Time lost all meaning to Alis while she studied. Day darkened into night, which brightened into day, until the shifting light was nothing more than background noise while she meditated on a single problem, or performed delicate experiments on the tiniest, most vulnerable essences of magic. Of course, since she needed neither rest nor sustenance, nor really aged in the common sense of the word, there was little else she could use to keep track of the passage of time, and so it became completely meaningless.
Sure, sometimes she would allow herself a mental break and rearrange her castle a little, exercise the raw, simple magic that she wielded, but even then she rarely looked outside its walls. And why should she? She had everything she wanted in there: An entire library of empty books waiting to be filled with her precise printings, almost as many books by other various researchers, gathered here and there during a lifetime or two of dedicated searching and now made even more valuable by the thousands of little notes and corrections she had scribbled throughout their margins. She also had as many incredible instruments as ice and her own superior mind could fashion. But most importantly, she had peace and quiet.
Her head snapped up from her deep contemplation of a single, glowing filament of magic, which immediately slipped from her grasp and returned to its natural state.
"Alis!" The unexpected voice was accentuated by the most impertinent sound possible: an armored fist banging against her door. "I must request an audience with you!"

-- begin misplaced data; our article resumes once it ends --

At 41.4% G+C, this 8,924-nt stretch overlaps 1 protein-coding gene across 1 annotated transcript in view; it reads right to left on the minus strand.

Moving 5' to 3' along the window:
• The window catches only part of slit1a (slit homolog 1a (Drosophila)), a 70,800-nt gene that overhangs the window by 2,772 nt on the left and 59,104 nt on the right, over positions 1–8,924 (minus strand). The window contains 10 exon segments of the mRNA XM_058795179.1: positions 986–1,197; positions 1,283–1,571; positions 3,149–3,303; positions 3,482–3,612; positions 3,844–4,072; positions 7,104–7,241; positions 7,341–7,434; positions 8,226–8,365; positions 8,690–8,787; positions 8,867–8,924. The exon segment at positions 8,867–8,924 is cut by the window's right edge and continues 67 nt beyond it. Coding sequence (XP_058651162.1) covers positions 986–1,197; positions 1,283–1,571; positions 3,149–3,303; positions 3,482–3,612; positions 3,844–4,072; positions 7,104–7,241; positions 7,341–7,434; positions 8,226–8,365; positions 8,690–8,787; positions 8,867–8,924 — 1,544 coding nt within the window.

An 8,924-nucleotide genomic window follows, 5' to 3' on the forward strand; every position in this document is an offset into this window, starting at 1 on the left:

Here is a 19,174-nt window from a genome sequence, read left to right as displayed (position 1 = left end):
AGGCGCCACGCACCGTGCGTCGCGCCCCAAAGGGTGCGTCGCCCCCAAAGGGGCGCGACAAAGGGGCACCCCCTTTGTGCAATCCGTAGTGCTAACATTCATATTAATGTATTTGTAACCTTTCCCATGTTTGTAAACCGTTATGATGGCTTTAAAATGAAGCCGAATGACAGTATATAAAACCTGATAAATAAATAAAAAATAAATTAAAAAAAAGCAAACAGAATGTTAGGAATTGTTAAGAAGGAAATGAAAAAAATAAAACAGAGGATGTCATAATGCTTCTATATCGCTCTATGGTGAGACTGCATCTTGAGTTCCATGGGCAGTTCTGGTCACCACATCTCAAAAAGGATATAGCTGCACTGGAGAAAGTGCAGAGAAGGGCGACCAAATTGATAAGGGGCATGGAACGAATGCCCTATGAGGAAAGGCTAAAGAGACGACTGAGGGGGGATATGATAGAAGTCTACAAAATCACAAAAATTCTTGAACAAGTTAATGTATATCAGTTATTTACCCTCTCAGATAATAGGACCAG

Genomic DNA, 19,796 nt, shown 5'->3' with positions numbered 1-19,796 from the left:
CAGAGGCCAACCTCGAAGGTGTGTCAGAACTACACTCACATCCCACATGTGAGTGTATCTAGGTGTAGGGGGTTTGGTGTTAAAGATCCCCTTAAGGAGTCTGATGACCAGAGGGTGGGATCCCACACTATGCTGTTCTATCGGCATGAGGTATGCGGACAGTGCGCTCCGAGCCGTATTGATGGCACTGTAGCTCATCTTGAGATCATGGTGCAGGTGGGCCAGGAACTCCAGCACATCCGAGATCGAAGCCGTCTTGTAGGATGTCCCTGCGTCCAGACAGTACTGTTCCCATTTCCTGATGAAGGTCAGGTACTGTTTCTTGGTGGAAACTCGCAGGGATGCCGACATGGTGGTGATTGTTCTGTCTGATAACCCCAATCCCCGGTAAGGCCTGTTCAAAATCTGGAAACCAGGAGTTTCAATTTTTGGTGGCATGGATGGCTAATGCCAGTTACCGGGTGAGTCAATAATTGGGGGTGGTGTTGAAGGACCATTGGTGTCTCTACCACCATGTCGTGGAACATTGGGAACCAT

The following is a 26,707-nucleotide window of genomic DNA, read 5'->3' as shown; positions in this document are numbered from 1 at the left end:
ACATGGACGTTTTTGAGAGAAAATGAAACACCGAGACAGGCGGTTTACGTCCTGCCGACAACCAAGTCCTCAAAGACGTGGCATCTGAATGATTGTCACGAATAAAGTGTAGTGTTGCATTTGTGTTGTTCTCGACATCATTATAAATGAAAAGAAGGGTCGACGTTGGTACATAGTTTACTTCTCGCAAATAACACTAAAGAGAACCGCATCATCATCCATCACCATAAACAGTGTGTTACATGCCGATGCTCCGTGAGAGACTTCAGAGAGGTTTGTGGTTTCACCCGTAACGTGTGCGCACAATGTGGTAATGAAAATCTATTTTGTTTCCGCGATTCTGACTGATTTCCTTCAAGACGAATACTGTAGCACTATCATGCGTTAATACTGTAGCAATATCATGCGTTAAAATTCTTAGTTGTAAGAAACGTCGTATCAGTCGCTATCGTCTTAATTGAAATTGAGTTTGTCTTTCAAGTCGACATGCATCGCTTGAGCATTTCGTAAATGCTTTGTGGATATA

"Oh, you have got to be joking," she muttered to herself, grabbing her staff as she stood and strode up to the balcony that overlooked her front gate. In retrospect, why had she even bothered keeping that thing, anyway?
She glanced over the balustrade, and could have heaved a sigh of frustration, if she had had any lungs. A Paladin of Light. Of course. "Not again," she moaned, then raised her voice and stepped forward to make sure that she was properly visible in all her terrible glory. "Do you people never learn?"
As the man looked up she pulled a fine mist of shimmering ice crystals around herself, both to make sure he knew she was ready for anything, and to actually protect herself from any funny tricks he might want to try on her. Underestimating a Paladin was not a mistake she cared to make again. Dying once was quite enough.
Gavod felt her gaze on him before she spoke. It was a singular and very, very disturbing experience to be beheld by an undead, and one he would have preferred never to have to have had again. It usually felt something like having cold, ghostly hands search across your skin, and the experience could vary from nothing more than a mild discomfort to real, physical chills, but a trained professional - like himself - always knew when an undead creature was watching him. And these chills were unmistakable.